The view of the Tomoka River estuary and basin is spectacular. Tomoka State Park has a rich history in the past starting at Tomoka Point where the Timucuan Native American village known as Nocoroco (Nōcō-rōcō) stood. Nocoroco dates to almost 1300 years ago and today it's shell midden is still visible. Spanish explorer Alvaro Mexia first visited the area in 1605 while exploring Florida and...
Some content on this website is saved in an alternative format. To view these files, download the following free software or you can skip to the main content if you already have the appropriate readers.
- Use Adobe Acrobat to read Portable Document Format (PDF) files: Download Adobe® Reader®
- Microsoft Word file viewer and converter programs to enable those who do not have MS- Word or have another version of MS-Word to open and view MS-Word files: Download Word file Viewer
- Microsoft offers Microsoft Excel file viewer and converter programs to enable those who do not have MS-Excel or have another version of MS-Excel to view MS-Excel files:Download Excel file viewer
Tomoka State Park
Welcome to Tomoka State Park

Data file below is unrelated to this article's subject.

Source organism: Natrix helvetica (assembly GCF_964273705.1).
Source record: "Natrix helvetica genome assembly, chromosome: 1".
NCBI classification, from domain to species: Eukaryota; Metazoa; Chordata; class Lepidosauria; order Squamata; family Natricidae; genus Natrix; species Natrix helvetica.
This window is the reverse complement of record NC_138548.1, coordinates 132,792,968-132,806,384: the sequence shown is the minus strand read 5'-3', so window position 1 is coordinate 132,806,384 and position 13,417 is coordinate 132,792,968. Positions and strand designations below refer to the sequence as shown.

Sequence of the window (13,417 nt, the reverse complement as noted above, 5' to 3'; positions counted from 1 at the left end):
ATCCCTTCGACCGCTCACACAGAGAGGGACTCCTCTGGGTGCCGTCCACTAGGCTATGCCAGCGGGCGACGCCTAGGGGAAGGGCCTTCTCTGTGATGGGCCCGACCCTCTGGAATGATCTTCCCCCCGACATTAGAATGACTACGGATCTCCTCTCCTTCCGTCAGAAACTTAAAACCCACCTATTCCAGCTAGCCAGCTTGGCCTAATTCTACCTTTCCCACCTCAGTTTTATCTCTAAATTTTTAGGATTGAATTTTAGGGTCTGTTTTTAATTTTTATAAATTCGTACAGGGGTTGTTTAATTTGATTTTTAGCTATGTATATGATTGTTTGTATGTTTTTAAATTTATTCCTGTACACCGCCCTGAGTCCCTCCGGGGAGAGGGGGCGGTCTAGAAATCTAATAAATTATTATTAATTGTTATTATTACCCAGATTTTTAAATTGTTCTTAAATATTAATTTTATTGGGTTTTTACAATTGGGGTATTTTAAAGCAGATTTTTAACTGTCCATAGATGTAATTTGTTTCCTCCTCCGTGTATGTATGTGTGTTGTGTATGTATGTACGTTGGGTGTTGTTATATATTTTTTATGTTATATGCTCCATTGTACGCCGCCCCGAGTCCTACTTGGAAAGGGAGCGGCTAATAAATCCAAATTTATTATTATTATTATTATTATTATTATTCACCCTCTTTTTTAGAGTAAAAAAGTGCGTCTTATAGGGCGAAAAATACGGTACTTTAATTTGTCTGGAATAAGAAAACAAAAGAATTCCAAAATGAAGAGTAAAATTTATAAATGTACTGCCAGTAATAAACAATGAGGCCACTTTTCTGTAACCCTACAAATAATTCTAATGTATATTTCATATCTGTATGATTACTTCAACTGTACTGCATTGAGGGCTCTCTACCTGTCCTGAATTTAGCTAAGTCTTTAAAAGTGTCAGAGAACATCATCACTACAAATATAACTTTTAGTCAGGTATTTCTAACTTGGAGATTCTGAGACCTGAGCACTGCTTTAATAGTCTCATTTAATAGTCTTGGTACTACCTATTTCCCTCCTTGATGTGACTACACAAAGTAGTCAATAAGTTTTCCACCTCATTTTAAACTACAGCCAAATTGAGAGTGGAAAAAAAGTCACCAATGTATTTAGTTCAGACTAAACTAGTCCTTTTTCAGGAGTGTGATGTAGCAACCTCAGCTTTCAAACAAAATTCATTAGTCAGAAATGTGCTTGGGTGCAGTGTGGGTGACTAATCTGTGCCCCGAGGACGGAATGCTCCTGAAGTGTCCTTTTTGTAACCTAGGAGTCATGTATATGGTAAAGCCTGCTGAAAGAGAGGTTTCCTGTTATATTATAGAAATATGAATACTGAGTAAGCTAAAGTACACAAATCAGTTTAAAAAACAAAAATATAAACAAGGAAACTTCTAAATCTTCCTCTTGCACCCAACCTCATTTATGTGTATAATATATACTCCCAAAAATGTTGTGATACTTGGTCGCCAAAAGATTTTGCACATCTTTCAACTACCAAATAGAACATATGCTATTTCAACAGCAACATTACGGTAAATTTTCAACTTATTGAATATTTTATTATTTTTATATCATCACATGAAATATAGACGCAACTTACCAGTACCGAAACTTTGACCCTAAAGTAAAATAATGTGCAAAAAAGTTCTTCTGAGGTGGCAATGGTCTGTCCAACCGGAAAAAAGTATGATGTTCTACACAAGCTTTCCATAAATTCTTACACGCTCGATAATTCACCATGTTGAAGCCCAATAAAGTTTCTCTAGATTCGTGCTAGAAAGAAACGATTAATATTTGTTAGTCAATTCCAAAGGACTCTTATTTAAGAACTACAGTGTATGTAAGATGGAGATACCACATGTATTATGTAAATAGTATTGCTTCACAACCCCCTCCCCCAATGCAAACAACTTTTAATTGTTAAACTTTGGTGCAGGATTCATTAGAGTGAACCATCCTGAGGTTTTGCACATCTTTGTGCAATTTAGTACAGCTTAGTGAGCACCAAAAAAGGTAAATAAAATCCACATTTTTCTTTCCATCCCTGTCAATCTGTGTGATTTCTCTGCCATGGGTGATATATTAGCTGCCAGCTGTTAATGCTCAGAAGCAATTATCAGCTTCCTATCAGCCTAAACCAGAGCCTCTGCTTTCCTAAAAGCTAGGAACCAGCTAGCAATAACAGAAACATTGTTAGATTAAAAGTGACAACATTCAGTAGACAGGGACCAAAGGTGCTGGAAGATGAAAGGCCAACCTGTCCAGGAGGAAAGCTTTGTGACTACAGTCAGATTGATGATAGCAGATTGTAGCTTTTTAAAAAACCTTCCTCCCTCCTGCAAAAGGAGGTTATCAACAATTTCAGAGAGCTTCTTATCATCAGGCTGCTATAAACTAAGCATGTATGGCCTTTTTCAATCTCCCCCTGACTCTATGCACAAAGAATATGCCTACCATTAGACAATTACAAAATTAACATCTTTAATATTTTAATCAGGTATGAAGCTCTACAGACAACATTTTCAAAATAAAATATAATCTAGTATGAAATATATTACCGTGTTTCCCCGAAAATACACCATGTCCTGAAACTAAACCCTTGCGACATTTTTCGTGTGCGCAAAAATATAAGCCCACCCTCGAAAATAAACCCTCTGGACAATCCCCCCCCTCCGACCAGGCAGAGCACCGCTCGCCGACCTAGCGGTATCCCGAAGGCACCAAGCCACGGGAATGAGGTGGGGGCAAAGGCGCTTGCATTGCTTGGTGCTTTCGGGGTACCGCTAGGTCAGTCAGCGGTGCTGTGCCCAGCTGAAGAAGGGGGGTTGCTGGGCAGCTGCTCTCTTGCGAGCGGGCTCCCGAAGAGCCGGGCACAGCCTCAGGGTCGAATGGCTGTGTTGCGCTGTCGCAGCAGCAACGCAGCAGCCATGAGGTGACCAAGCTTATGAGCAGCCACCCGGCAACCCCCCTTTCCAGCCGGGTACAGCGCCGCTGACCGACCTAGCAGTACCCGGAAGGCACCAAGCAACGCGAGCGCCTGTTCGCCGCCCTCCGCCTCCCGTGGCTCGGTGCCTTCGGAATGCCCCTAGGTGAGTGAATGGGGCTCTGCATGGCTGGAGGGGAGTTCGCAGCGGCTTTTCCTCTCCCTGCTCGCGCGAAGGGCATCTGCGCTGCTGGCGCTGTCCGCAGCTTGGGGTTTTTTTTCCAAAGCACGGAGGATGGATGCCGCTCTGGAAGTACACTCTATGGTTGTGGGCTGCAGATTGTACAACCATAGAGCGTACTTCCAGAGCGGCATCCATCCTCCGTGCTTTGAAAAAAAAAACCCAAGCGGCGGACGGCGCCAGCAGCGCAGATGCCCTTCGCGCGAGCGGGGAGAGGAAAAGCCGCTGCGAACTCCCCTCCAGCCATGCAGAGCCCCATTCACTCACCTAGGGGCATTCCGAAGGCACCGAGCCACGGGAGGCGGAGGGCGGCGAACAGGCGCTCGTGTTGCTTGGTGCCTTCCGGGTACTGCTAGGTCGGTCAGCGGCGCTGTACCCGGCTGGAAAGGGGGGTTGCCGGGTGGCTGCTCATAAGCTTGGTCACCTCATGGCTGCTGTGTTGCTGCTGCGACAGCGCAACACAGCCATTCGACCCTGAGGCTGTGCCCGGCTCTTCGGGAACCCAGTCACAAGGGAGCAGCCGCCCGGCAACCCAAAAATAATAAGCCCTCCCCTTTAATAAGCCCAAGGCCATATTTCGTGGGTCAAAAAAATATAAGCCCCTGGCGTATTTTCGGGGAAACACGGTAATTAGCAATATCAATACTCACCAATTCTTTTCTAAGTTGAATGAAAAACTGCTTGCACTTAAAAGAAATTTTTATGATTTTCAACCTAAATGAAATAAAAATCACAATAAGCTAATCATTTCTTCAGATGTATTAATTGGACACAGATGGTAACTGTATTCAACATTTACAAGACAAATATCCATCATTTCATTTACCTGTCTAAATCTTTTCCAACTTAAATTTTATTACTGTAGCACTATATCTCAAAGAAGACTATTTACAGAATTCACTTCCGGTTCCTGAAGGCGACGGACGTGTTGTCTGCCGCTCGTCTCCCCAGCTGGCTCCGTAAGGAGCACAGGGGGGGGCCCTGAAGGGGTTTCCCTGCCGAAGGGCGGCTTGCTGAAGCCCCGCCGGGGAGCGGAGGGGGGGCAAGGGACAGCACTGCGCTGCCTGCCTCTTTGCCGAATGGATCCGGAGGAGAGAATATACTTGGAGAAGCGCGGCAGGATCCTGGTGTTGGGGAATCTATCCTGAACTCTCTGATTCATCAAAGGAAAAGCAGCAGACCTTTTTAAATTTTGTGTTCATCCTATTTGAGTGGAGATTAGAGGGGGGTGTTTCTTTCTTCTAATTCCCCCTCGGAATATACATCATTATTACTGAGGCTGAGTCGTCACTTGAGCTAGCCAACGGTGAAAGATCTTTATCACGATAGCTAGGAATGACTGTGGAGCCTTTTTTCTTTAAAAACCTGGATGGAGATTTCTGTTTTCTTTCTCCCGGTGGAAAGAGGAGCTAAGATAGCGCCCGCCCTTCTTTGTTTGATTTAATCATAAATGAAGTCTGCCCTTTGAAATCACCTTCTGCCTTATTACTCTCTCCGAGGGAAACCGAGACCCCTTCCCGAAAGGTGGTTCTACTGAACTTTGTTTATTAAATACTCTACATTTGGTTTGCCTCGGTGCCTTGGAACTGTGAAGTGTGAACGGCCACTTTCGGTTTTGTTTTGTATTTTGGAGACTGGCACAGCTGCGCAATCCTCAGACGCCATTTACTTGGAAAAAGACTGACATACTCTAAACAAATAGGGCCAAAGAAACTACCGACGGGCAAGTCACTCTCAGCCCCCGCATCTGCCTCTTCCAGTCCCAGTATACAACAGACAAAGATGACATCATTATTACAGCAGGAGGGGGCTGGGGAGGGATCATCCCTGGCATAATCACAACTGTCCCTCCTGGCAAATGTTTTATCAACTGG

Native Americans once dwelled here, living off fish-filled lagoons. Today, these waters are popular for canoeing, boating, and fishing. The park protects a variety of wildlife habitats and endangered species, such as the West Indian manatee. Tomoka is a bird-watcher's paradise, with over 160 species sighted, especially during the spring and fall migrations. Visitors can stroll a one-half mile nature trail through a hardwood hammock that was once an indigo field for an 18th century British landowner. A boat ramp gives boaters and canoeists access to the river. The Park Store offers snacks, camping supplies, and canoe rentals. Contact 386-673-0022 for more information. For overnight stays, the park has full-facility campsites and youth camping.